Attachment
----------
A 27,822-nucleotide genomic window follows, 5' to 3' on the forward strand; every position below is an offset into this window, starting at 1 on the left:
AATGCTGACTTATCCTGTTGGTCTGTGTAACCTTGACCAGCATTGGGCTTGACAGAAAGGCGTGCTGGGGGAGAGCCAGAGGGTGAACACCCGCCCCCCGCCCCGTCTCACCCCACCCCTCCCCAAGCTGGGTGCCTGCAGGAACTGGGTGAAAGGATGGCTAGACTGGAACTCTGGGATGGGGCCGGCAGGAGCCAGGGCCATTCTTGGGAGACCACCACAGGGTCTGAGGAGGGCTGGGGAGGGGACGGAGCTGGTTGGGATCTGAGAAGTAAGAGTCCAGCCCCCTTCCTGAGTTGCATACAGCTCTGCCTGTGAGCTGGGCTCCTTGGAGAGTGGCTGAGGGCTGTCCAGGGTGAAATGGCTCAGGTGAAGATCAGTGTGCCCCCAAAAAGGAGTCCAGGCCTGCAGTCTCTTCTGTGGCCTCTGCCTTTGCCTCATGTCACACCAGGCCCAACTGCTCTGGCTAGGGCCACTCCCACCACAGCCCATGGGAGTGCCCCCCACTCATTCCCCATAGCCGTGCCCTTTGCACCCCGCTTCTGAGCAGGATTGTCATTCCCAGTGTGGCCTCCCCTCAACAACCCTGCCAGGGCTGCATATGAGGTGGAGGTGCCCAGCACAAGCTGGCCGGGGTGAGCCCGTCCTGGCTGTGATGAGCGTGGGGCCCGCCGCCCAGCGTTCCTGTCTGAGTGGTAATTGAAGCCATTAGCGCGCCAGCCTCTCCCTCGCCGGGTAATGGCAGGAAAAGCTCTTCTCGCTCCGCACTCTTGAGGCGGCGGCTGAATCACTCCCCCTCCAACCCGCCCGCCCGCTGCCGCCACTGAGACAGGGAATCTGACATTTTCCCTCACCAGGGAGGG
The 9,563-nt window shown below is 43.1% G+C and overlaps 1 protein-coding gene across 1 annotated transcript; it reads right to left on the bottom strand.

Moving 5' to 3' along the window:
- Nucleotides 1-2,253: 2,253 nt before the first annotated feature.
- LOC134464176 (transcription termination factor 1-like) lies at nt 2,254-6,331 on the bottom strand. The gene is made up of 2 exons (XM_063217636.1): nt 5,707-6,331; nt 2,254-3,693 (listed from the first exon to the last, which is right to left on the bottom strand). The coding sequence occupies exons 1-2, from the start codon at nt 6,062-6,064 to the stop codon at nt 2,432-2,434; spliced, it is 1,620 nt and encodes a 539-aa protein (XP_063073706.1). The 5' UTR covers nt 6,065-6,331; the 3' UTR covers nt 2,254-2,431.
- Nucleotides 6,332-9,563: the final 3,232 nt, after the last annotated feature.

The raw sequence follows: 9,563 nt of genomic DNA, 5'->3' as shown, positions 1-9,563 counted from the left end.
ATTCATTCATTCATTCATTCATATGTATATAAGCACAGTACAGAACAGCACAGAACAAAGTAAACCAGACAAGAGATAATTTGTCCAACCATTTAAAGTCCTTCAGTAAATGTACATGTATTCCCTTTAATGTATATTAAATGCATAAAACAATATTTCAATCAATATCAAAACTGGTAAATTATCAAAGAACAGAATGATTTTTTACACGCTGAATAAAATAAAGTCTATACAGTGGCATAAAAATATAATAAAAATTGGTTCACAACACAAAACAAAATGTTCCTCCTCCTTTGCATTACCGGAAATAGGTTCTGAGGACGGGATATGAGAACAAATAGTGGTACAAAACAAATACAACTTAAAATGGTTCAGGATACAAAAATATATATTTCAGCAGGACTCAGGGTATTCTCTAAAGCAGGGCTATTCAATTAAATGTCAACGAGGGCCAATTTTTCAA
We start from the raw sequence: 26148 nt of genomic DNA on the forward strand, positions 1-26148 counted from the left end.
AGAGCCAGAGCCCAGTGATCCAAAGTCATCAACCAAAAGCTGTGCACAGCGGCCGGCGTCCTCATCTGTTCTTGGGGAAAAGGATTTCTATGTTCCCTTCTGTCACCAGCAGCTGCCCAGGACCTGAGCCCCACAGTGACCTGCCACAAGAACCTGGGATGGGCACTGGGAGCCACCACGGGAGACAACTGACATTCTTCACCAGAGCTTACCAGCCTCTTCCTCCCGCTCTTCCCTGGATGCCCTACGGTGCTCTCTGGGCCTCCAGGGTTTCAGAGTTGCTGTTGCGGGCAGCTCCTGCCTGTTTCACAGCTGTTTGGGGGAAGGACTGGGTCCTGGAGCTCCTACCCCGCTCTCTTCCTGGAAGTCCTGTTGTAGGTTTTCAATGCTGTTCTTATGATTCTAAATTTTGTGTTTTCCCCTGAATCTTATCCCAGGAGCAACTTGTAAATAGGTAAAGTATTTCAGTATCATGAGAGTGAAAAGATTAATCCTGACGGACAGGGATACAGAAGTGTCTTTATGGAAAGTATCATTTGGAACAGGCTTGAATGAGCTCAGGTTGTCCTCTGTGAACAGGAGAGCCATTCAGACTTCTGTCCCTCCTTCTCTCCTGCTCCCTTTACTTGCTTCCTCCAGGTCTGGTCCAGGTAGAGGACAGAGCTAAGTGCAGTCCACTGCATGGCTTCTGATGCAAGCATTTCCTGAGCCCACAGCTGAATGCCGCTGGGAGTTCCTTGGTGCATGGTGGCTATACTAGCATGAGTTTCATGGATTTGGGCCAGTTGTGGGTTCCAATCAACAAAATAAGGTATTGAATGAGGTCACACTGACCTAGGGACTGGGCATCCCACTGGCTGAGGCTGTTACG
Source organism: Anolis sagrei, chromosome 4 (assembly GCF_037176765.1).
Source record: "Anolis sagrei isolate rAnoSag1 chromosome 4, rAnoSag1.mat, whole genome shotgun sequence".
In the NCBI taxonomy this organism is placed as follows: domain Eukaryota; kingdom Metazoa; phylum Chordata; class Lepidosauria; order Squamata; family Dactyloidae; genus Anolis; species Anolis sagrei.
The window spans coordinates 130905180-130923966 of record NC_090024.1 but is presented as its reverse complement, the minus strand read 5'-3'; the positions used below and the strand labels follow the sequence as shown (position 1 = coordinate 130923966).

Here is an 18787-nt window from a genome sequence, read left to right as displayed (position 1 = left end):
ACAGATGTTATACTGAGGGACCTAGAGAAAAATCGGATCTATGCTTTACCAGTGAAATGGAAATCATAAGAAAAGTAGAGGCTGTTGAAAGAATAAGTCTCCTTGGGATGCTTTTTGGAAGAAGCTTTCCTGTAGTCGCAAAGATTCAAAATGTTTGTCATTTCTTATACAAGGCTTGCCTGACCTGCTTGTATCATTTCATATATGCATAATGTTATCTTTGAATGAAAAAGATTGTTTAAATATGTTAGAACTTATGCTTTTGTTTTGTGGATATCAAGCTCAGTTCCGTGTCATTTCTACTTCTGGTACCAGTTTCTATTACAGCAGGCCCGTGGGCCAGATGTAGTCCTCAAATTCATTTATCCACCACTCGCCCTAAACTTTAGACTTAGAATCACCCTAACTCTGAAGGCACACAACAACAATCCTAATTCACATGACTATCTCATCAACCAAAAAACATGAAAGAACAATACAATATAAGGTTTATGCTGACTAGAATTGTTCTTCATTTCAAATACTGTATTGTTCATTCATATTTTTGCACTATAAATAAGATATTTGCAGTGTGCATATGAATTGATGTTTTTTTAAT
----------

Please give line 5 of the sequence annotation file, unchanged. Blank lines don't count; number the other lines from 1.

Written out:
- Nucleotides 1-2,253: 2,253 nt before the first annotated feature.